20 June 2012

When politics and medicine mix

The C.I.A. hired a Pakistani physician, Dr. Shakil Afridi, to run a 2011 hepatitis B vaccination campaign in the Pakistani city of Abbottabad. The vaccination campaign was a front to investigate the Abbottabad residence where Osama bin Laden was thought to be hiding, and for Dr. Afridi to obtain DNA samples from the house's residents. Although Dr. Afridi did not manage to collect a DNA sample, his observations from visiting the house helped confirm that the house was bin Laden's. (In what appeared to be a politically-motivated verdict, the Pakistani government recently sentenced Dr. Afridi to 33 years in prison.)

Although the phony vaccination campaign helped kill bin Laden, it badly undermined the credibility of global health efforts. The New York Times reports that the Taliban is forbidding polio vaccinations in a Pakistani province that is one of the only remaining regions in the world where polio is endemic:
A Pakistani Taliban commander has banned polio vaccinations in North Waziristan, in the tribal belt, days before 161,000 children were to be inoculated. He linked the ban to American drone strikes and fears that the C.I.A. could use the polio campaign as cover for espionage, much as it did with Shakil Afridi, the Pakistani doctor who helped track Osama bin Laden.
This is awful news. Polio kills and paralyzes. The global community had gotten tantalizingly close to eradicating polio, convincing even those countries that feared ulterior motives to get on board. Vaccination drives have always attempted to separate themselves from wars and politics. During the successful smallpox eradication drive, some warring African nations even held ceasefires so that aid workers could vaccinate communities.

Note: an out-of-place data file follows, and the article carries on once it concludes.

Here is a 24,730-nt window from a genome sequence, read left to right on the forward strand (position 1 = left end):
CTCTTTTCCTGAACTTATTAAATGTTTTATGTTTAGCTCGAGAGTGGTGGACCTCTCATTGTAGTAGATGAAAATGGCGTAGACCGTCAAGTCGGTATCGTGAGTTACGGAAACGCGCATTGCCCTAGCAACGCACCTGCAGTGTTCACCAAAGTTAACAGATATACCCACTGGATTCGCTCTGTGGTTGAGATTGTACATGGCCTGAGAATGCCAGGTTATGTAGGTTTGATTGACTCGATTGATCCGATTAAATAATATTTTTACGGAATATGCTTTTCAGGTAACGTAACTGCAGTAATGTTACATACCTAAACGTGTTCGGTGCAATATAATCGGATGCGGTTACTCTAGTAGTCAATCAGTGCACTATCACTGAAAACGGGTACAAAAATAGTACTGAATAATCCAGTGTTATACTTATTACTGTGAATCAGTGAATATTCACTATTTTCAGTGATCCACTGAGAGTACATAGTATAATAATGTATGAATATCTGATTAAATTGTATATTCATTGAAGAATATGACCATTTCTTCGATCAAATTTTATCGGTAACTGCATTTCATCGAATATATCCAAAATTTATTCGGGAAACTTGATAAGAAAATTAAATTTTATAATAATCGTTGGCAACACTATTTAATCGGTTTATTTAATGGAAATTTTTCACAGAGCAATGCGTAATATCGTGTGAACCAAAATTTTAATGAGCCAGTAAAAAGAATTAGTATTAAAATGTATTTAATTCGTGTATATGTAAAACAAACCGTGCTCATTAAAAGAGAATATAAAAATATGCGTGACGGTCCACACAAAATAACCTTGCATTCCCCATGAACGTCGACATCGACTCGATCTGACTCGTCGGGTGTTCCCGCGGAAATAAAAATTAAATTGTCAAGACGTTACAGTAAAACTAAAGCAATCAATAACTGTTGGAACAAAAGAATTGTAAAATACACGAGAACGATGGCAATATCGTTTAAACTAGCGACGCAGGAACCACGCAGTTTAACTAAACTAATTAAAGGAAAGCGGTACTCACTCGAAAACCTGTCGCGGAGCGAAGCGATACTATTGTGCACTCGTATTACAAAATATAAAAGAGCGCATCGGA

The C.I.A. program has ruined the credibility of vaccination drives, or at the very least has given cover to those who would use their participation in vaccination efforts as a bargaining chip. So long as North Waziristan refuses to vaccinate, it seems to me that polio cannot be eradicated.

There is a reason why the practice of medicine is supposed to be insulated from politics. In attempting to kill a terrorist, the C.I.A. violated this profession's core ethics and helped perpetuate another terror's reign.

See also a worthy New York Times news article about the ongoing impacts to international aid efforts stemming from the phony C.I.A. vaccination program.